4. Make the content worthwhile.
Remember getting magazines in the mail and being so excited to dive right in and see what goodies they held?

That’s how you want people to feel about your newsletters.

So think about mixing it up a little. We still focus on marketing topics. But we also share interesting places we find and fun things to do in Chicago….with a focus on local and women-owned businesses. We call them Small Business Shoutouts. And every month we get more feedback from subscribers who say “Love your newsletter!”

That certainly helps the open rate if your readers look forward to reading each issue.

5. Make it visually appealing.

The design of your newsletter has a major impact on how readers respond.

A well-designed document enhances your brand and presents your business  professionally. Smart use of white space, a clean, easy-to-read typeface, a scannable layout, compelling images — all of these affect how well your newsletter is received. And opened.

Adobe shares some smart design advice in this article about newsletter design titled:  Captivate your audience with simple, stunning newsletter designs.

That’s a wrap for this month.

Hope this post gives you some good ideas on getting more clicks on your emails and newsletters. If you still need help, we’re always happy to chat.

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How to create an Ideal Client Profile

graphic showing 1 red token in a line of blue tokens

Before you start any marketing, you need a plan. Without one, you’re bound to make scattershot efforts. A waste of time and marketing dollars.

Unfortunately, we’ve seen more than a few startups  make this mistake. It’s painful to watch.

But it’s an easy fix! Start with developing a client profile.

What does your ideal client look like?
This provides direction for how you position your company and informs content development for all of your marketing.

Think in terms of the attributes of someone you’d consider to be the perfect client. You might give him, her (or them)  a name if that helps create a personae. Then lay out the following:

  • Type of Company
  • Industry
  • Number of Employees
  • Sales Volume
  • Geographic Location (if relevant)
  • Job Title:
    • CEO
    • VP of Sales
    • Marketing Manager
    • Sole Proprietor, etc.
  • Personae
    What traits does this ideal client have? Patient, focused, responsive, direct, open to suggestions or knows exactly what she wants?
  • Budget: Ideal allocation for your product or service. No budget, move on.
  • Value Recognition
    What value do you bring to this ideal client?  What problems can you solve? What needs can your product or service fill?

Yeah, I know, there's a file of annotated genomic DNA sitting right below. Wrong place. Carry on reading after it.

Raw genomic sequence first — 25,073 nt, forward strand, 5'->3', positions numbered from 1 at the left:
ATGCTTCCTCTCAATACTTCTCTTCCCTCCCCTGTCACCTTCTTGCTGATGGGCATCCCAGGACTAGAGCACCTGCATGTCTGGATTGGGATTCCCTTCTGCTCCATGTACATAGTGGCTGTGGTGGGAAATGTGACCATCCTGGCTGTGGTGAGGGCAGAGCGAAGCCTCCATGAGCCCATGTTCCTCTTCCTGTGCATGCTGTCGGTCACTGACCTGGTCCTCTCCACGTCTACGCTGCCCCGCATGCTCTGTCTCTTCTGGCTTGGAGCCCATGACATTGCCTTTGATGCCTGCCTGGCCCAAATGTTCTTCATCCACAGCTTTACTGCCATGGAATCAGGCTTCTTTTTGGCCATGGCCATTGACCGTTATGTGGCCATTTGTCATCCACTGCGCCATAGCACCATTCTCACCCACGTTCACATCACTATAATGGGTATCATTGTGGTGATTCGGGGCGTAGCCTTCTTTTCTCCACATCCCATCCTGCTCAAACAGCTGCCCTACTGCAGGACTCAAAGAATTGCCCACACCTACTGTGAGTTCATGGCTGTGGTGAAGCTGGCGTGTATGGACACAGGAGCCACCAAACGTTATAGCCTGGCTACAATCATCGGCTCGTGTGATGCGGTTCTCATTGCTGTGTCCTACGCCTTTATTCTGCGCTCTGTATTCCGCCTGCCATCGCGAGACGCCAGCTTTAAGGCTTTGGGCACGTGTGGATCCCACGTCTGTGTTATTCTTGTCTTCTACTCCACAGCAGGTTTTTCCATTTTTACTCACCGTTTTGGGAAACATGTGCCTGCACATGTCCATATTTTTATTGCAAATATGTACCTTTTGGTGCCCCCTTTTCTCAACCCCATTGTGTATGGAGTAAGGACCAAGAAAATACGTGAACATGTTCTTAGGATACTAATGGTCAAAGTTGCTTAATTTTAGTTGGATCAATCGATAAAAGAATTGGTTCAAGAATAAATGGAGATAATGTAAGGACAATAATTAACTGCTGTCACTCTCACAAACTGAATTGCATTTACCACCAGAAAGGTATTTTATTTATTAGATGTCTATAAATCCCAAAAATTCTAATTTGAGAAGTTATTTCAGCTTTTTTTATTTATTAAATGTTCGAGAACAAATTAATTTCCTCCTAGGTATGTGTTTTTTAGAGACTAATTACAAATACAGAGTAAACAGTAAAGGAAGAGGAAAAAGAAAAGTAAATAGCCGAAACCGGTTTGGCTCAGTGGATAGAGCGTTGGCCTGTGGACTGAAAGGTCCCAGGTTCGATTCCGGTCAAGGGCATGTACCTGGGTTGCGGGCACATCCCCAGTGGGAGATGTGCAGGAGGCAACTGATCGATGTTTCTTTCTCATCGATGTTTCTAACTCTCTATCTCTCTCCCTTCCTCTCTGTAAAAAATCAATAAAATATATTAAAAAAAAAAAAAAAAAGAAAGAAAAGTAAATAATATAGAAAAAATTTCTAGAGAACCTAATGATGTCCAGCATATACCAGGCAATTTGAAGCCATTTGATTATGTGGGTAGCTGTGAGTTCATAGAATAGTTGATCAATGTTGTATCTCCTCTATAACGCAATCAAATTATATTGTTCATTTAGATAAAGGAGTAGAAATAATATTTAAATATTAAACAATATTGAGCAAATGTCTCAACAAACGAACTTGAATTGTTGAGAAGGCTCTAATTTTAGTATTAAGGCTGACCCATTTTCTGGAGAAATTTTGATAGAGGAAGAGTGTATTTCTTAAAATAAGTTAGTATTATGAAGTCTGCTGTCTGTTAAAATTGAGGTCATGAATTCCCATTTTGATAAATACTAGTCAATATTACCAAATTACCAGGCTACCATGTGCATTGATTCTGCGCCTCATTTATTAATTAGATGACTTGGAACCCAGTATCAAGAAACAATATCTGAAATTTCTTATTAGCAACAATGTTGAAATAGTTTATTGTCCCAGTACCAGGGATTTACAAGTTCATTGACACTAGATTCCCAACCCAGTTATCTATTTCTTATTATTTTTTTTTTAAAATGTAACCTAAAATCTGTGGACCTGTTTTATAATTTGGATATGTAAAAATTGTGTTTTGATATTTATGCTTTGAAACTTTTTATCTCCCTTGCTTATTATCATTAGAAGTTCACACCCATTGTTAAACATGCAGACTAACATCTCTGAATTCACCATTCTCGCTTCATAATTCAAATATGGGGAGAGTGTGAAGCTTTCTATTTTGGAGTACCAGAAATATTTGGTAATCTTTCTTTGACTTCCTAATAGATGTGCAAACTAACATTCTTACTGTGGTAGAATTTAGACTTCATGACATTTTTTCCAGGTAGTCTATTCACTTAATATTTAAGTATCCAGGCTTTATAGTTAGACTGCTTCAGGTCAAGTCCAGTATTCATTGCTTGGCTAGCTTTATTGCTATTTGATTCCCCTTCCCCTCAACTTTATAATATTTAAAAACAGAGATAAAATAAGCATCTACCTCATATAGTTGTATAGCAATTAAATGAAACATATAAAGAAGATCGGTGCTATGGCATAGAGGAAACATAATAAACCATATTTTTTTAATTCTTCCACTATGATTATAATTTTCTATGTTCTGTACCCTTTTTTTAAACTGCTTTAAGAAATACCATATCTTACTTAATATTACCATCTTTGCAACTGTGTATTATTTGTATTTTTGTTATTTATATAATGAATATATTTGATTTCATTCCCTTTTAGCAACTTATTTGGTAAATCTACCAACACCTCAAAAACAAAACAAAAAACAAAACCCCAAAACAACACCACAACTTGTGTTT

Once you’ve got this ideal client profile laid out, you’ll have a clear picture of the type of client you want to attract.

Then you can proceed to direct your marketing efforts to convince that potential client why they should do business with you..

If you’re ready to move forward, here’s a Guerilla Marketing Form to work on next.

See you next month!

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How to deliver a remarkable customer experience

Gordon's Ace Hardware Store in the Gold Coast

Last month, we blogged about what NOT to do when offering new products or services.

This month, we focus on how to deliver a remarkable customer experience. Because delighting customers not only keeps them coming back but also sharing their delight with others (can you say word-of-mouth marketing?).

I believe in learning from the companies that are doing it best. Like Netflix — which has figured out how to provide an amazing customer experience by streaming a seemingly limitless number of shows.

During Covid lockdown, Netflix kept us sane.  Stuck inside, we talked with friends about who was watching what. We shared on social media. Soon other streaming companies jumped on board. But Netflix was the first.

So I found it interesting to learn that Netflix is now partnering with Walmart (another company that seems to know exactly how to build sales) selling products related to recent streaming hits like Squid Game. They’ve created an area on for an online store called Netflix Hub.

A stretch you say? Hardly. It’s brilliant.

Netflix’s strategy is to develop new revenue streams to support their core subscription business. Promoting hit-show-related merchandise in a new marketplace allows them, as their EVP, Jeff Evans, says: “to connect with the Netflix fan base and potentially attract new customers.”

It’s probably safe to say that any small business would be over-the-moon happy with growth like Netflix. In Q2 2021, the company generated over $7.3 billion in revenue. Their growth curve since 2013 is one that makes investors smile.

What can your small business do?

Why not apply Netflix’s strategy to your small business marketing efforts?  What can you learn from them? What do they do that you don’t?